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Public (health) enemy No. 1?
In what many public health experts consider to be a turning point in the fight against AIDS and HIV, President Bill Clinton has declared the world AIDS epidemic a threat to U.S. national security. But if the American government's perspective represents two steps forward, recent statements by South Africa's President Thabo Mbeki can only be viewed as taking one step back.
Mr. Mbeki recently said that AZT was "too dangerous" to give to pregnant women infected with HIV, even though the practice is viewed by medical experts, public health officials, and AIDS activists as an effective and promising method to prevent the transmission of HIV from mother to newborn. More disconcerting is the group Mr. Mbeki has assembled to advise him on AIDS issues, which includes a number of so-called AIDS "denialists" who hold that HIV is not the causative agent of AIDS.
Mr. Mbeki may use the information from the advisory group to help make public health policy decisions for his country -- including whether to spend money on drug programs for HIV-infected citizens, or for public health campaigns to discourage practices that increase risk of contracting AIDS. What will be the impact on the AIDS epidemic for Africa and the world, and what should be the response of the world's public health community to Mr. Mbeki's views?
Individual suffering, global impact
Public health professionals and HIV/AIDS experts have long been concerned that the devastation caused by the disease in the developing world is not only tragic for individuals and their countries, but will have serious implications for the developed world as well.
Estimates are that 1 in 10 people in South Africa are infected with HIV, with much higher rates in other African countries. The virus can be passed by sexual contact, and for some reason passes from women to men at higher rates of efficiency than has been observed so far in the West. Spouses can easily infect each other, and mothers can pass the infection on to their children.
As adults become sick and die, they consume scarce medical resources and leave behind orphaned children. This cycle devastates individuals and families, and in the process, undermines already shaky economies. The effects ripple out; as the epidemic claims a higher proportion of lives in successive generations, more and more resources are depleted.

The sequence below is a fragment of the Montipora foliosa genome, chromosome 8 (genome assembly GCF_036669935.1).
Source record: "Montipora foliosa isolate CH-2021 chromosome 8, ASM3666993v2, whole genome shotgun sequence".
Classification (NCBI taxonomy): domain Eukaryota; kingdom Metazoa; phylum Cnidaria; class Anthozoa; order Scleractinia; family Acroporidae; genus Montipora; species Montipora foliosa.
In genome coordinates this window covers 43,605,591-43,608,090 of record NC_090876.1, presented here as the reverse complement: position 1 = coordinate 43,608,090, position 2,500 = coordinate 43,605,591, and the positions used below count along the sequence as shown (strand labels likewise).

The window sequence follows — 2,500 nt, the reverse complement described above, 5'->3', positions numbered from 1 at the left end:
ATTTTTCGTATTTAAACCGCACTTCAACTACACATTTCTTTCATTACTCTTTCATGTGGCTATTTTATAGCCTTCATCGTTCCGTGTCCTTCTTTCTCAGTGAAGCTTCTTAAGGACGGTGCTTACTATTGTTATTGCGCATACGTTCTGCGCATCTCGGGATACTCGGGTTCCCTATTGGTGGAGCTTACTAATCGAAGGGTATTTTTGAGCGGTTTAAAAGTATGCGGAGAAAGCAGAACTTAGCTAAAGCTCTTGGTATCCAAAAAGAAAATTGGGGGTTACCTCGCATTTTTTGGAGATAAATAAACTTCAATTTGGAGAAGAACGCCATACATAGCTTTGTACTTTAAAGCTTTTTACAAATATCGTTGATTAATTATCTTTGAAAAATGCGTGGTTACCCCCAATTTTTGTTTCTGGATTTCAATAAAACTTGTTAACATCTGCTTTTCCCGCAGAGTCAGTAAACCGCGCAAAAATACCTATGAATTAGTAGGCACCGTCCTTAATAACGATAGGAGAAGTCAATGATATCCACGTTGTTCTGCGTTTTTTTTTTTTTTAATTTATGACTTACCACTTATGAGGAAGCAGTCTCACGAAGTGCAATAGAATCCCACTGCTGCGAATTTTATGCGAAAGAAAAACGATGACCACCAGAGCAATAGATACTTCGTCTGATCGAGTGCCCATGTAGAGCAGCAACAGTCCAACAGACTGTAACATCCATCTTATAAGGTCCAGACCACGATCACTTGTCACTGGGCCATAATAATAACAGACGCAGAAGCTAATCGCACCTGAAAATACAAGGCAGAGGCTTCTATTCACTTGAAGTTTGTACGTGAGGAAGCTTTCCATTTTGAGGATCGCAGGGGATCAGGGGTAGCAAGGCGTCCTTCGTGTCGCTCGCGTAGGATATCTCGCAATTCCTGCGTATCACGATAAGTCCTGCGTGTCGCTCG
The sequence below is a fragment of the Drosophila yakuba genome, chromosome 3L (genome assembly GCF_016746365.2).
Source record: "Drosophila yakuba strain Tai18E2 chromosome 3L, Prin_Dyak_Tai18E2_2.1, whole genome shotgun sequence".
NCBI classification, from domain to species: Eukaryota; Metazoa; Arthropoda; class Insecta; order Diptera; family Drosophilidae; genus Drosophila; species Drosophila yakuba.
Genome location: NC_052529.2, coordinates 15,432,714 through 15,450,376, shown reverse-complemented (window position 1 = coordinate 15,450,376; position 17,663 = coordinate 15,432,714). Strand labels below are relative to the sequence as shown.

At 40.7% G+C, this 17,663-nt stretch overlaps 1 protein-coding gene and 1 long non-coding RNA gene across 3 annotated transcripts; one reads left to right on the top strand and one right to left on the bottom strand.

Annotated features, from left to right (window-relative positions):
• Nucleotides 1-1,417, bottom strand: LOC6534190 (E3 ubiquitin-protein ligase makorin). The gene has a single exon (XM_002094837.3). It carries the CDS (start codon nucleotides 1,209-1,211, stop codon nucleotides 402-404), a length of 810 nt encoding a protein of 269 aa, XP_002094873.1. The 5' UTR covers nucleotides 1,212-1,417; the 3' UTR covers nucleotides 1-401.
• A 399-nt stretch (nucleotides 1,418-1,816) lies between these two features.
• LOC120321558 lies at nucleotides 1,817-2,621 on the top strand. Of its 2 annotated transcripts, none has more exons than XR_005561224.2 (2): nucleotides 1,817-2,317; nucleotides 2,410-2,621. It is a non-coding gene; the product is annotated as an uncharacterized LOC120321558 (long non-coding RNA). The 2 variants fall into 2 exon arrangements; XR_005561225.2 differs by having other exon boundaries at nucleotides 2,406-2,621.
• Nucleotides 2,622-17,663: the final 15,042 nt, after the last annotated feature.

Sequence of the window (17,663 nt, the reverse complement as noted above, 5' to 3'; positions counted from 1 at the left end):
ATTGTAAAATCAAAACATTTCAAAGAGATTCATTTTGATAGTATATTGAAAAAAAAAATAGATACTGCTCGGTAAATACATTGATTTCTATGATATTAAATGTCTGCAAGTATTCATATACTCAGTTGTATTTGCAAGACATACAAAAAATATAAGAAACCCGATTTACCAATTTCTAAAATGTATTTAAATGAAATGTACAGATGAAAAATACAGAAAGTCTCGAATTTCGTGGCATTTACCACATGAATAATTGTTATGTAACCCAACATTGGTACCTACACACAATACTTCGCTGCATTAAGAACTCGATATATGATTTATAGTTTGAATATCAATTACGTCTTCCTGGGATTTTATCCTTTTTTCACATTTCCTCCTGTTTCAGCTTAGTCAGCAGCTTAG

When leaders speak, citizens listen
These are all real concerns for the leaders in the developing world, who must chart a course for their countries. They must decide how much of their limited health care funds to spend on treatment or prevention of infectious diseases, prenatal care, vaccinations, and many other needs. If policies are made based on claims that AIDS isn't infectious or caused by HIV -- rather than the standard view of the disease -- there could be very different implications for a country's public health outlook.
Holding minority views is the right of all individuals, but positions of leadership carry special responsibilities. If Mr. Mbeki promotes the view that AIDS is not caused by an infectious virus, then citizens in his country and throughout Africa may ignore public health warnings about safe sex and other risky behavior. Given his stature as the president of one of the most influential countries in Africa, Mr. Mbeki's endorsement of the denialist position will only discourage safe behaviors, and perhaps even encourage conspiracy theories promoting AIDS as a weapon of the West against the developing world.
History teaches that good public health requires good information, and ignoring the facts about an epidemic can only deepen and extend its devastating effects. World leaders enjoy the freedom to speak their minds, but must temper their views in light of their positions and responsibilities. Otherwise they risk betraying the public trust and jeopardizing public health.
"Ethics Matters" Archive
where you'll find other columns from Jeffrey Kahn
on a wide range of bioethics topics.
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